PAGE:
By Eddie Graveline, FullContactWriter.com
With all of the brilliantly talented MMA fighters coming from Brazil, plus the UFC's mission of global expansion, it was really just a matter of time before trips to Rio became commonplace. The UFC made its second visit to Rio in just a few months on Saturday night and of course, featured some incredible talent on the fight card.
Headlining the event was a Featherweight Championship bout between the seemingly unbeatable Jose Aldo and Chad Mendes. Would Mendes be able to finish the job his teammate, Urijah Faber, wasn't, or would Aldo add him to the long list of top tier fighters that he's made look silly? Would Anthony "Rumble" Johnson be able to overpower the vastly experienced Vitor Belfort in front of a hostile crowd? All of those questions and more were answered when the fights got going. Keep reading for all the details.
Edson Barboza KO'd Terry Etim with a head kick in the third round. I thought this was an interesting match-up, because both of these guys are well-rounded, exciting, young fighters. The first two rounds weren't super exciting, though. Both guys fought tactically and they were basically on their feet the entire time. Barboza seemed to have a narrow edge, because of the combinations and leg kicks he was throwing, but a big third round could have potentially swayed the fight either way. Unfortunately for Etim, Barboza wasn't going to let him end the fight concious. A couple of minutes in, Barboza landed an unbelievable spinning heel kick that connected solidly with Etim's jaw. It was lights out immediately and honestly, one of the most impressive and devastating knock outs the UFC has ever seen.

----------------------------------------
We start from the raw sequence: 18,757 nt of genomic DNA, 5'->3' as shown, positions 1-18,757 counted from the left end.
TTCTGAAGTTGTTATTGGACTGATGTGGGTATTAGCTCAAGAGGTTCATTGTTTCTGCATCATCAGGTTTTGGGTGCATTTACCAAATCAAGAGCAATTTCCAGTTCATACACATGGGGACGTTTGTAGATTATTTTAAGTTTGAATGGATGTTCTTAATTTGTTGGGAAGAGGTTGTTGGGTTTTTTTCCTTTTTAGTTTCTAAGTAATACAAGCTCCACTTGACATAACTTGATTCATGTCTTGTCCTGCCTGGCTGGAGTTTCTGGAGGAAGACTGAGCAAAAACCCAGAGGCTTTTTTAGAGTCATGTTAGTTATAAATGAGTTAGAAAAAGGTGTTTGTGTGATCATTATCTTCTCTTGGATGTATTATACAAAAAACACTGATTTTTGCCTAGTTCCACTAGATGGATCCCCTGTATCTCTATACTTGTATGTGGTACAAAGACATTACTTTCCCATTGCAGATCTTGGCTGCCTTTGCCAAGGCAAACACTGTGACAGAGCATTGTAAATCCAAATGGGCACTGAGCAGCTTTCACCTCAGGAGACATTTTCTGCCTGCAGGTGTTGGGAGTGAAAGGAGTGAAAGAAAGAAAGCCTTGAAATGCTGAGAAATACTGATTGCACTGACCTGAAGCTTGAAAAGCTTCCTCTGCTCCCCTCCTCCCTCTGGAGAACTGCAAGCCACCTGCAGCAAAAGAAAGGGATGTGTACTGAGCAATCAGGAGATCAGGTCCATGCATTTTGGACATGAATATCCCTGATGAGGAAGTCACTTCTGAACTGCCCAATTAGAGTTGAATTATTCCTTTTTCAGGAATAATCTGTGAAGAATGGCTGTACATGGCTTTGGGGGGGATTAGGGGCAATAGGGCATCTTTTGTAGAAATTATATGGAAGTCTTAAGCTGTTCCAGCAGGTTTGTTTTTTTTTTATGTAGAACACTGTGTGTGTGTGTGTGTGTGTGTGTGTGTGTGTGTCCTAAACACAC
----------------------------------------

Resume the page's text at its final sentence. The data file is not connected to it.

Carlo Prater defeated Erick Silva due to disqualification in the first round. This one didn't last long at all. The first engagement saw Silva land a knee that dropped Prater. Silva pounced and finished him off with strikes to the head. It seemed like a clear victory, but then referee Mario Yamasaki disqualified Silva for strikes to the back of the head. The replays showed almost all of the strikes were to the side of Prater's head, with maybe one hitting directly on the back. Nevertheless, the decision was made and that was that, pending the possibility of an appeal.
Rousimar Palhares submitted Mike Massenzio via heel hook in the first round. This was another really quick fight. Massenzio tried to wade in a little bit with some leg kicks, but Palhares basically jumped on him and pulled him down. He isolated a leg immediately and sunk the heel hook in before Massenzio could even react. The tap came quickly, but even at that, Massenzio's knee was in obvious pain afterward.
Vitor Belfort submitted Anthony Johnson via rear naked choke in the first round. Johson was making a notable step up in competition in this fight, but he looked ready. In fact, he was the aggressor for most of the first round. He got some take downs and was able to do some damage with ground and pound while he had Belfort on his back. But something happened later in the round when Johnson tried to shoot again. Belfort landed some punches while Johnson's head was down and that slowed him enough to allow Belfort to transition to his back and start flattening him out. Belfort landed more punches to the side of Johnson's head, got him completely flattened out and forced him to tap just before time ran out in the round.
Jose Aldo TKO'd Chad Mendes in the first round. I say it every time he fights, but never pick against Aldo. That's not to say that I didn't talk myself into thinking that Mendes had a legitimate shot in this fight, which I believe he did, but Aldo always finds a way. Mendes traded punches and leg kicks with Aldo for most of the first round. He tried several take downs, but was never able to get one. He looked like he was going to be able to slam Aldo once, but the champ grabbed ahold of the fence just long enough to thwart it. They clinched against the cage for a bit, then Mendes dropped to try and grab a leg again. As he did that, Aldo spun around and blasted him with a knee that knocked him out cold. Aldo added a couple of punches before the ref stopped the fight with literally a second or two left on the clock. I thought that Mendes might be at the perfect place in his career to take on this challenge, but Aldo continues to be an unsolvable puzzle for the rest of the featherweights in the UFC.